Newfoundland and Labrador's growing population fuelled a variety of social changes during the 18th and early-19th centuries. Education made strides in the 18th century, when one of the island's first documented schools opened at Bonavista by 1730. Others followed at St. John's (1744), Harbour Grace (1766), Old Perlican (1774), and Burin (1793). The colony's first grammar school opened at St. John's in 1799 and Governor James Gambier helped establish the St. John's Charity School Society during his 1802-1804 term; the organization opened a charity school by 1804, which taught students reading and other subjects.
Medical services also became more accessible and sophisticated during the early-19th century, as increasing numbers of surgeons and physicians settled on the island. Until 1814, however, the only hospitals in Newfoundland and Labrador belonged to the British military. These institutions accepted civilian patients when time and space allowed, but primarily catered to military personnel. As the island's population grew during the early 1800s, it demanded better medical facilities. This resulted in the opening of the civilian Riverhead Hospital on 7 May 1814 in what is today known as Victoria Park in downtown St. John's.
Locations outside of St. John's also possessed medical resources by the early-19th century, although on a much smaller scale. Most large outport communities like Bonavista, Carbonear, Bay Roberts, and Twillingate had resident doctors for much of the 1800s. Many were British or Irish physicians who settled at Newfoundland and Labrador during the late-18th and early-19th centuries. Labrador, however, had far fewer medical resources than the island. Aside from midwives, Moravian missionaries provided the region's only medical services.
Watercolour by Maria Spilsbury. “Moravian Missionary Conversing with the Eskimos at Nain, Labrador.” Courtesy of Library and Archives Canada (C-124432).
Churches and religion also became more widespread in Newfoundland and Labrador during the period of naval government. The Anglican Church was active on the island for much of the 1700s and received support from all naval governors. It had missionaries at St. John's, Bonavista, Placentia, and Trinity by the 1760s and clergy also travelled to other outports. Although Governor Henry Osborn failed to grant religious liberty to Roman Catholics, the Church's presence on the island became strengthened during the second half of the 18th century by the arrival of Irish immigrants, most of whom practiced Catholicism. Governor John Campbell extended religious freedom to Roman Catholics in 1784, making it possible for followers to worship publicly.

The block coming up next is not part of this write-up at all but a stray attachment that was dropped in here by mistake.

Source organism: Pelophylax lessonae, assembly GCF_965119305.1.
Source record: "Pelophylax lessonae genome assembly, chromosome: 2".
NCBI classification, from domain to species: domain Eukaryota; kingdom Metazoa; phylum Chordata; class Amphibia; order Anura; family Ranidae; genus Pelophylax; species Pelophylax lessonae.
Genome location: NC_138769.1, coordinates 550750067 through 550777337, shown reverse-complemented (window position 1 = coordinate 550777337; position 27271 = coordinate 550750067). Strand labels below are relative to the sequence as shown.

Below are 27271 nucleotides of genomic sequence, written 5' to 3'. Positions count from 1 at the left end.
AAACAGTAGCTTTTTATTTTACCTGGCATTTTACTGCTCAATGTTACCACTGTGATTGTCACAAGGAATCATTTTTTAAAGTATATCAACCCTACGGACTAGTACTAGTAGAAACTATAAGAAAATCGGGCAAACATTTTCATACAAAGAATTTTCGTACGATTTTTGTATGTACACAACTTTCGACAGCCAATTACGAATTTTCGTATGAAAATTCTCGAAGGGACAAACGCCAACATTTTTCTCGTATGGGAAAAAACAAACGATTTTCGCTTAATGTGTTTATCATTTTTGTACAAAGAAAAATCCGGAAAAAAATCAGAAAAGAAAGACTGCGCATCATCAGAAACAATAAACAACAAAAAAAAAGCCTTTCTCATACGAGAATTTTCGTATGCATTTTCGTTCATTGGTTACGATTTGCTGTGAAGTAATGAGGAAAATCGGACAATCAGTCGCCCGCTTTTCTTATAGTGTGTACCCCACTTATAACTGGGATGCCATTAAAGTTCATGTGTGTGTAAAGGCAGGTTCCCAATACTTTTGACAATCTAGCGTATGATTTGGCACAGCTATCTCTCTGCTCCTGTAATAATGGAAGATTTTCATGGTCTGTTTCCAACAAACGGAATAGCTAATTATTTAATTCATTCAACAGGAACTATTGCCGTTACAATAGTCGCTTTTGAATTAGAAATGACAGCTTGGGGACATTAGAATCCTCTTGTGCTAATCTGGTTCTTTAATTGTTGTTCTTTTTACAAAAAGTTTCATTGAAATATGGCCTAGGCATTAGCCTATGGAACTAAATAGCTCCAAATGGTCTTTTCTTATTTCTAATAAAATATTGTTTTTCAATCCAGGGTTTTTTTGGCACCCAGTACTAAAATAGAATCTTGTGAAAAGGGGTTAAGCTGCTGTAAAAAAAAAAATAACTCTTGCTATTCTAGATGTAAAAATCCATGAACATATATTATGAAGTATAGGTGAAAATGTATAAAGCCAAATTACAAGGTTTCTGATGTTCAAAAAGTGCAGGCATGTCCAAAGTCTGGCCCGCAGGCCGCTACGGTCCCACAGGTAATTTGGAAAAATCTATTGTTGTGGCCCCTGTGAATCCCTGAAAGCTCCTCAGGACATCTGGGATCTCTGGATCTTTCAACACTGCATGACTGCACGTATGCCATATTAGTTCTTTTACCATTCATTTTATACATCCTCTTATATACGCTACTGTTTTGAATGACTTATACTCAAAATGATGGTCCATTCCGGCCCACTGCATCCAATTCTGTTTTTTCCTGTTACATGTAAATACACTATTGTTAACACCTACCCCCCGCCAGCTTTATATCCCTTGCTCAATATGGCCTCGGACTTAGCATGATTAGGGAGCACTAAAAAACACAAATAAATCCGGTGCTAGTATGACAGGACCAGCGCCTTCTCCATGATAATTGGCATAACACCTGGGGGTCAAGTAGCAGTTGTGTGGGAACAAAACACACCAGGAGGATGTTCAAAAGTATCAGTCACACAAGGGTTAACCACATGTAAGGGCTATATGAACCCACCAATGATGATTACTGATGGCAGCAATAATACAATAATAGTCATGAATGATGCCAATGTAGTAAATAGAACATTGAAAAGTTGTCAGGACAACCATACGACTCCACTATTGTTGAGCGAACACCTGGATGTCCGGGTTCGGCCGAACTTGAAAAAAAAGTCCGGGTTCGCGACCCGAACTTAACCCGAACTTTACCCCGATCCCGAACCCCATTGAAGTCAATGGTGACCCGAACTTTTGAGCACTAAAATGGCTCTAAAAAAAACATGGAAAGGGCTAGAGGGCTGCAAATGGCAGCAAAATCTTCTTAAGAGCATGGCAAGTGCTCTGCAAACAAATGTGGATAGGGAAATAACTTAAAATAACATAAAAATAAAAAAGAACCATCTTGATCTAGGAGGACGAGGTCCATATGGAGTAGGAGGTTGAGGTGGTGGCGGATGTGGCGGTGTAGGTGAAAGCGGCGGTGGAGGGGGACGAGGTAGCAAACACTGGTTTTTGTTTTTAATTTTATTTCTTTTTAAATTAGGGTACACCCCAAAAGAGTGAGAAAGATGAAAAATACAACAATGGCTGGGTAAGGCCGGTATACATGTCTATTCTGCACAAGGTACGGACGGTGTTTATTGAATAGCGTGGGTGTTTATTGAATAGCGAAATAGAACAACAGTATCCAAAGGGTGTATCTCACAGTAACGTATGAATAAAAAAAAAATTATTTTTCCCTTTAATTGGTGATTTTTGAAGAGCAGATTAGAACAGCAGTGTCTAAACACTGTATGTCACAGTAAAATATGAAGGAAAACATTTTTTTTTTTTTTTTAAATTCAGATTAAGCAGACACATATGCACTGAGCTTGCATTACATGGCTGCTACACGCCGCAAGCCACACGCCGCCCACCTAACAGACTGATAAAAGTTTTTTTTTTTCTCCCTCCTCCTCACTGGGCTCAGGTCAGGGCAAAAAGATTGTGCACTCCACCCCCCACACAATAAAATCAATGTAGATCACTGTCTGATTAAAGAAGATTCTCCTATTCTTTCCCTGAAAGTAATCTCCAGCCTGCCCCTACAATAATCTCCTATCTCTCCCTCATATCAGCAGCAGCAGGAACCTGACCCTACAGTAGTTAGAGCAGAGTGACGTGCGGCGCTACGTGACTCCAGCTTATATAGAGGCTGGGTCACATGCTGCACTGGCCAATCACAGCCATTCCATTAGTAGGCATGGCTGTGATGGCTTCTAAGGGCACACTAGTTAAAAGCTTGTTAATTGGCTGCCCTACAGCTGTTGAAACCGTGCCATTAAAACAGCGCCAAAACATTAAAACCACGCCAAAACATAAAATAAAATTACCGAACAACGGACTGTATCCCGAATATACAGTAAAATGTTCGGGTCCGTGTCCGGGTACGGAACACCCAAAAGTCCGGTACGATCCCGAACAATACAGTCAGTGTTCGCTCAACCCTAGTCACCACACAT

The Moravian Church became active in the colony during the 18th century after Governor Hugh Palliser requested mission stations be erected in Labrador to work with the Inuit population. Palliser hoped a Moravian presence would reduce mounting hostilities between the Inuit and Europeans. The Moravians opened their first station at Nain in 1771 and others followed at Okak (1776), Hopedale (1782), Hebron (1830), Makkovik (1896), and elsewhere.
Agriculture grew in importance after 1775, when the American Revolution (1775-1783) and Napoleonic Wars greatly reduced the number of imports reaching Newfoundland and Labrador. To compensate, settlers at Conception Bay, St. John's and elsewhere cleared land to cultivate vegetables. The military and its officers owned and cultivated much land in St. John's and surrounding areas, but also sold some plots to town residents. Most households grew crops that were easy to care for, preserved well, and were compatible with the colony's poor soil and cold climate. Potatoes were popular, alongside a variety of other root vegetables, including turnip, carrots, parsnip, beets, and onions. Although commercial farming remained limited during the 18th and early-19th centuries, many households maintained private vegetable gardens to supplement their income from the fishery.
As the colony's population expanded, political, philanthropic, and other societies emerged to meet its needs and interests. Many were located at St. John's, which had become the island's administrative and commercial capital; these included the Society of Merchants, the Benevolent Irish Society, and the Society for the Improvement of the Poor. The colony's first newspaper, the Royal Gazette, began circulating in 1807 and the Newfoundland Mercantile Journal followed suit in 1815.
From Benevolent Irish Society (St. John's, NF), Centenary volume, Benevolent Irish Society of St. John's, NL, 1806-1906 (Cork, Ireland: Guy & Co., 1906) 3.
The establishment of a local press and political societies increased the public's awareness of domestic and foreign political issues; they also allowed residents to compare their own government with those present at Nova Scotia and elsewhere. This in turn helped to foster an emerging political movement within the colony during the early-19th century. Dissatisfied with the British-appointed naval government, some prominent citizens called for an elected assembly that could better represent the people. The campaign gained momentum in the coming years and ultimately resulted in the dismantling of naval government in 1825 and the establishment of representative government in 1832.